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High Oil Costs May Advance Conservation Research

Car owners have been wincing in recent months as the price of oil has shot up well over the once-unimaginable $100-per-barrel mark. But an economist at Carnegie Mellon University believes that skyrocketing oil prices are a good thing, and will lead to necessary innovations in conservation and green technologies.

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  • DEBORAH LANGE, engineer:

    I told you these things weren't meant to be on the road.

  • PAUL SOLMAN:

    Late 2004, at conservation conscious Carnegie Mellon University, where they looked at the giddy-high oil price of $40 a barrel as a positive.

  • DEBORAH LANGE:

    It's great news, because that's the catalyst that you need for us to put more investment into environmentally friendly solutions.

  • PAUL SOLMAN:

    At CMU, they were already fielding a fleet of electric and natural gas vehicles, campus power provided by windmills, green roof on a classroom building. Some faculty members had taken their own initiatives, as well, like the economist we dubbed the "Prince of Darkness."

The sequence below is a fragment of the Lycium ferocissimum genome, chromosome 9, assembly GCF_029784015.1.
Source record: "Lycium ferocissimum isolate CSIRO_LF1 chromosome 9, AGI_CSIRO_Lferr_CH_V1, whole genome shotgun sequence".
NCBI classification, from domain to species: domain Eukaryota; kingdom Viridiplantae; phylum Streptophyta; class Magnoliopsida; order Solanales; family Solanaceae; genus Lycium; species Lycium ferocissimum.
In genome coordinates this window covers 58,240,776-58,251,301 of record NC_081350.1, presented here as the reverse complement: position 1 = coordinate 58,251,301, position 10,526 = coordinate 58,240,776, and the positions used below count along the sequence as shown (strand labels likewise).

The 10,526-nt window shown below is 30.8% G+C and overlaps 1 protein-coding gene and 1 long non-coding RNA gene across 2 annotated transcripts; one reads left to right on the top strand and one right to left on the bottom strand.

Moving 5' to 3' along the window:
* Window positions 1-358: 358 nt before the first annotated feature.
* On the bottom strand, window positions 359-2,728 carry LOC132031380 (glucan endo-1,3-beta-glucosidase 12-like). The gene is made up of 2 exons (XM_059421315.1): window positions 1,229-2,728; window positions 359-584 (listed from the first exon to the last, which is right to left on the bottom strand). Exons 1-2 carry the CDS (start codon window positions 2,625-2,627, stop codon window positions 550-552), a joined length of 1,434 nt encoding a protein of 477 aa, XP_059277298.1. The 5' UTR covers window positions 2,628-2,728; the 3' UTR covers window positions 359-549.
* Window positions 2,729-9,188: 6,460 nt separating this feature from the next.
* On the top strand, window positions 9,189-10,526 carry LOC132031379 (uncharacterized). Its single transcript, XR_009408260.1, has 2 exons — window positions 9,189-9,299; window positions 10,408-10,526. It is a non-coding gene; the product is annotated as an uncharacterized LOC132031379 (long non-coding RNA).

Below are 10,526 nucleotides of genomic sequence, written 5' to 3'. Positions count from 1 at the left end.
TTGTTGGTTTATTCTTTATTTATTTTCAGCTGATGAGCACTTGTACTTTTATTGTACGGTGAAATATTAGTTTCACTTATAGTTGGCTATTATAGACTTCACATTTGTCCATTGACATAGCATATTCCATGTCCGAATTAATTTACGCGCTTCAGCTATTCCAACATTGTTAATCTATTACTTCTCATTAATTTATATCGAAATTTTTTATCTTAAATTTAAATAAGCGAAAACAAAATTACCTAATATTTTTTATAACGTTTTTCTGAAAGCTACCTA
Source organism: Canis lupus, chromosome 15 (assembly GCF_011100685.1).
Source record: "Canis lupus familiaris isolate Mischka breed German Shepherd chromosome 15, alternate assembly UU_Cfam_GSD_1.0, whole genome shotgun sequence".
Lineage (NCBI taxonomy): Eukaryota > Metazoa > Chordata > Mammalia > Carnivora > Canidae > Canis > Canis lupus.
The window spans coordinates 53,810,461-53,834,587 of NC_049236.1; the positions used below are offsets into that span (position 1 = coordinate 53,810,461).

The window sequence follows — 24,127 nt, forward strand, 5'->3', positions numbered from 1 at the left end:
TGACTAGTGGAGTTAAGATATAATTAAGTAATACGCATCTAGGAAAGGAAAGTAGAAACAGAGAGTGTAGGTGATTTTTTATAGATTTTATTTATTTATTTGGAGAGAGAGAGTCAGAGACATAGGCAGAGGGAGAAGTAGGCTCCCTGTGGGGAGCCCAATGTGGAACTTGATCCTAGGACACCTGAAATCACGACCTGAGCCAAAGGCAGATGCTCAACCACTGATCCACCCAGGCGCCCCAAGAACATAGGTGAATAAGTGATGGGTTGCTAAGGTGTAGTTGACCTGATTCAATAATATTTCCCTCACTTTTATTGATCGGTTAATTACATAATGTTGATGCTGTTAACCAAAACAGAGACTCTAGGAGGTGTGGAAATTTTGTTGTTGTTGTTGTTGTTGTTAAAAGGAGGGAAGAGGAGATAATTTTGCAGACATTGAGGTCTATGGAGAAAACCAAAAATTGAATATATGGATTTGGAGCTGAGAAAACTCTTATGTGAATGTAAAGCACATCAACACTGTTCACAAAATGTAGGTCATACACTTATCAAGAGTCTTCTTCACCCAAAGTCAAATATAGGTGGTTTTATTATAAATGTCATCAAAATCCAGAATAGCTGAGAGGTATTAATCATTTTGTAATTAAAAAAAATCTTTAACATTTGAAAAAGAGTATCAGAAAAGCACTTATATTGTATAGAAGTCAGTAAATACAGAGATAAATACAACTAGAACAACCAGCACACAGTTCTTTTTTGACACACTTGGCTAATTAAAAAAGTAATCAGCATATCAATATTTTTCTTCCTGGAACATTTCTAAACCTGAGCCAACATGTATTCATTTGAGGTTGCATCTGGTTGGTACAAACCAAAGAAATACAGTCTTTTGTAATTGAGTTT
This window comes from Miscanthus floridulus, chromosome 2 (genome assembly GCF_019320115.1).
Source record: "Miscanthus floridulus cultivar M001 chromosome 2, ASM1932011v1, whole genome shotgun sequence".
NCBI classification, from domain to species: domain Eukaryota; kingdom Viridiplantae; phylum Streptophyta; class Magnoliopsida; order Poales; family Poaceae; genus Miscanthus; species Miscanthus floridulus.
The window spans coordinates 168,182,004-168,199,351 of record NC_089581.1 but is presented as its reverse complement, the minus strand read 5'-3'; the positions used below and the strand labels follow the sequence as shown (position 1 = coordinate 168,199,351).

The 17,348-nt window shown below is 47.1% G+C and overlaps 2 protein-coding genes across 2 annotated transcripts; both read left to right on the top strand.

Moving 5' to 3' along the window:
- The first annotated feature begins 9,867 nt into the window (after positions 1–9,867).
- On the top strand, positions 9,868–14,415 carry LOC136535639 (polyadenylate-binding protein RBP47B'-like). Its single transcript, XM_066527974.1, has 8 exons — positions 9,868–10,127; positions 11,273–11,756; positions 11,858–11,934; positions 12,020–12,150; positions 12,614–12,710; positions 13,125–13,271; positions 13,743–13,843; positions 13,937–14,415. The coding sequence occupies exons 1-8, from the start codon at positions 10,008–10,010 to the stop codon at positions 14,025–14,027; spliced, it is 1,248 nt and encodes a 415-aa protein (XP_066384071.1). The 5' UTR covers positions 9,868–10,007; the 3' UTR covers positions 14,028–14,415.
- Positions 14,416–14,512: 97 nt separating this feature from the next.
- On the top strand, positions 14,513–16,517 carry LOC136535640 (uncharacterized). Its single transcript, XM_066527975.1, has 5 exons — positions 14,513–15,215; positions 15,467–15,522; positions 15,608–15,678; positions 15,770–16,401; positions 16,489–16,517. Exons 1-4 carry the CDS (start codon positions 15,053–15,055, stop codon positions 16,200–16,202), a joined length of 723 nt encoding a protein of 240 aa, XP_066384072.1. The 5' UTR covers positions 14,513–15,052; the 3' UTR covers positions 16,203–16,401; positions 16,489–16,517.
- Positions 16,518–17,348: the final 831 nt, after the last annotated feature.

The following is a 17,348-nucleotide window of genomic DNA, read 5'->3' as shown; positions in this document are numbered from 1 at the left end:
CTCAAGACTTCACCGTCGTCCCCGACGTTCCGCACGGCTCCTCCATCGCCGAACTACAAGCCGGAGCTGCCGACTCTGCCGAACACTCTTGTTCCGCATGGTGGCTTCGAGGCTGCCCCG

• LESTER LAVE, economist:

    I usually don't turn the lights on in my office because there's quite adequate daylight outside to do everything. I don't feel I'm deprived in any way.

  • PAUL SOLMAN:

    At the time, CMU's efforts were still new enough to be news.

    AL GORE, former vice president of the United States: The scientific consensus is that we are causing global warming.

  • PAUL SOLMAN:

    But that was before Al Gore's film, his Oscar or Nobel, long before oil prices hit triple digits.

  • LESTER LAVE:

    When we talked three years ago, people thought they could go about their lives the way it is. When oil hits $115 a barrel and natural gas is going up very fast, then everybody understands that we're going to need to do something.

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